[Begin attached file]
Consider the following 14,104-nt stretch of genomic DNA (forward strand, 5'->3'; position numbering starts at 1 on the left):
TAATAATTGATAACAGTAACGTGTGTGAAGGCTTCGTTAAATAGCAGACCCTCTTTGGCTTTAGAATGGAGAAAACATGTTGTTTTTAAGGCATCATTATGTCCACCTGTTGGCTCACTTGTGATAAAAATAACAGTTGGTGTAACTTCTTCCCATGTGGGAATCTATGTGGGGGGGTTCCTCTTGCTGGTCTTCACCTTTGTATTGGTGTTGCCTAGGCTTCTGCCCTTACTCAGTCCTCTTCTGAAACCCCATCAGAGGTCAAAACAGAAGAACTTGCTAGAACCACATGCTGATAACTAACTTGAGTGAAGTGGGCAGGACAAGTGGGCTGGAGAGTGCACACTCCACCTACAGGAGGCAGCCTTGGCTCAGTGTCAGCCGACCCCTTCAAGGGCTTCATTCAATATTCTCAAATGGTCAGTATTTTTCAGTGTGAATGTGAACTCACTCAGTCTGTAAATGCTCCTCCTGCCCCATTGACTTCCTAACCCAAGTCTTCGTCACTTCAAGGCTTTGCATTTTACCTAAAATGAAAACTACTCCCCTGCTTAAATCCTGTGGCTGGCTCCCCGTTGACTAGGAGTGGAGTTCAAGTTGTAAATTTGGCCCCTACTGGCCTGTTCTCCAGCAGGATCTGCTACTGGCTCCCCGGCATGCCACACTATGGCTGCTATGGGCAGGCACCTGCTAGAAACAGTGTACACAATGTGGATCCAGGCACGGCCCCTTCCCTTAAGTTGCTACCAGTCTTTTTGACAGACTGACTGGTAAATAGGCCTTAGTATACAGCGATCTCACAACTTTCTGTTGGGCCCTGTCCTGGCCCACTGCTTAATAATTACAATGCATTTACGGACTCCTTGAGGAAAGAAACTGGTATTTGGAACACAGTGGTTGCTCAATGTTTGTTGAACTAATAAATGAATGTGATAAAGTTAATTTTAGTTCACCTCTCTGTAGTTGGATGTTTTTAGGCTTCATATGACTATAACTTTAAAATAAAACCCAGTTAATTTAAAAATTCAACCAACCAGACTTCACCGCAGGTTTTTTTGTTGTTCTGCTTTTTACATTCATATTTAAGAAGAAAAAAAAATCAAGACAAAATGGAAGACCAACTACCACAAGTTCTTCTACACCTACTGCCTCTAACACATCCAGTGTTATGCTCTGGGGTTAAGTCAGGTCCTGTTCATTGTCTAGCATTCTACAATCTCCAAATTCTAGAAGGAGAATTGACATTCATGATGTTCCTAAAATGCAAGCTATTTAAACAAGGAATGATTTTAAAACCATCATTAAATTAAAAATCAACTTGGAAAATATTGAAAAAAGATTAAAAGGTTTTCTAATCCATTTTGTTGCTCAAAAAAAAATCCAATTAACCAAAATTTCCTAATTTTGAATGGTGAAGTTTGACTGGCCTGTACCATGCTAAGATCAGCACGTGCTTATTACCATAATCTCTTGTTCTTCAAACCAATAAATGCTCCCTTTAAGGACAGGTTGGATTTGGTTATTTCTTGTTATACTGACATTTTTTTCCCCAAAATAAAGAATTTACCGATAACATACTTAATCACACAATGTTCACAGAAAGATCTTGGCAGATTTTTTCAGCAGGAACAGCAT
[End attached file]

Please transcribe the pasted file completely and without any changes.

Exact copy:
Consider the following 14,104-nt stretch of genomic DNA (forward strand, 5'->3'; position numbering starts at 1 on the left):
TAATAATTGATAACAGTAACGTGTGTGAAGGCTTCGTTAAATAGCAGACCCTCTTTGGCTTTAGAATGGAGAAAACATGTTGTTTTTAAGGCATCATTATGTCCACCTGTTGGCTCACTTGTGATAAAAATAACAGTTGGTGTAACTTCTTCCCATGTGGGAATCTATGTGGGGGGGTTCCTCTTGCTGGTCTTCACCTTTGTATTGGTGTTGCCTAGGCTTCTGCCCTTACTCAGTCCTCTTCTGAAACCCCATCAGAGGTCAAAACAGAAGAACTTGCTAGAACCACATGCTGATAACTAACTTGAGTGAAGTGGGCAGGACAAGTGGGCTGGAGAGTGCACACTCCACCTACAGGAGGCAGCCTTGGCTCAGTGTCAGCCGACCCCTTCAAGGGCTTCATTCAATATTCTCAAATGGTCAGTATTTTTCAGTGTGAATGTGAACTCACTCAGTCTGTAAATGCTCCTCCTGCCCCATTGACTTCCTAACCCAAGTCTTCGTCACTTCAAGGCTTTGCATTTTACCTAAAATGAAAACTACTCCCCTGCTTAAATCCTGTGGCTGGCTCCCCGTTGACTAGGAGTGGAGTTCAAGTTGTAAATTTGGCCCCTACTGGCCTGTTCTCCAGCAGGATCTGCTACTGGCTCCCCGGCATGCCACACTATGGCTGCTATGGGCAGGCACCTGCTAGAAACAGTGTACACAATGTGGATCCAGGCACGGCCCCTTCCCTTAAGTTGCTACCAGTCTTTTTGACAGACTGACTGGTAAATAGGCCTTAGTATACAGCGATCTCACAACTTTCTGTTGGGCCCTGTCCTGGCCCACTGCTTAATAATTACAATGCATTTACGGACTCCTTGAGGAAAGAAACTGGTATTTGGAACACAGTGGTTGCTCAATGTTTGTTGAACTAATAAATGAATGTGATAAAGTTAATTTTAGTTCACCTCTCTGTAGTTGGATGTTTTTAGGCTTCATATGACTATAACTTTAAAATAAAACCCAGTTAATTTAAAAATTCAACCAACCAGACTTCACCGCAGGTTTTTTTGTTGTTCTGCTTTTTACATTCATATTTAAGAAGAAAAAAAAATCAAGACAAAATGGAAGACCAACTACCACAAGTTCTTCTACACCTACTGCCTCTAACACATCCAGTGTTATGCTCTGGGGTTAAGTCAGGTCCTGTTCATTGTCTAGCATTCTACAATCTCCAAATTCTAGAAGGAGAATTGACATTCATGATGTTCCTAAAATGCAAGCTATTTAAACAAGGAATGATTTTAAAACCATCATTAAATTAAAAATCAACTTGGAAAATATTGAAAAAAGATTAAAAGGTTTTCTAATCCATTTTGTTGCTCAAAAAAAAATCCAATTAACCAAAATTTCCTAATTTTGAATGGTGAAGTTTGACTGGCCTGTACCATGCTAAGATCAGCACGTGCTTATTACCATAATCTCTTGTTCTTCAAACCAATAAATGCTCCCTTTAAGGACAGGTTGGATTTGGTTATTTCTTGTTATACTGACATTTTTTTCCCCAAAATAAAGAATTTACCGATAACATACTTAATCACACAATGTTCACAGAAAGATCTTGGCAGATTTTTTCAGCAGGAACAGCAT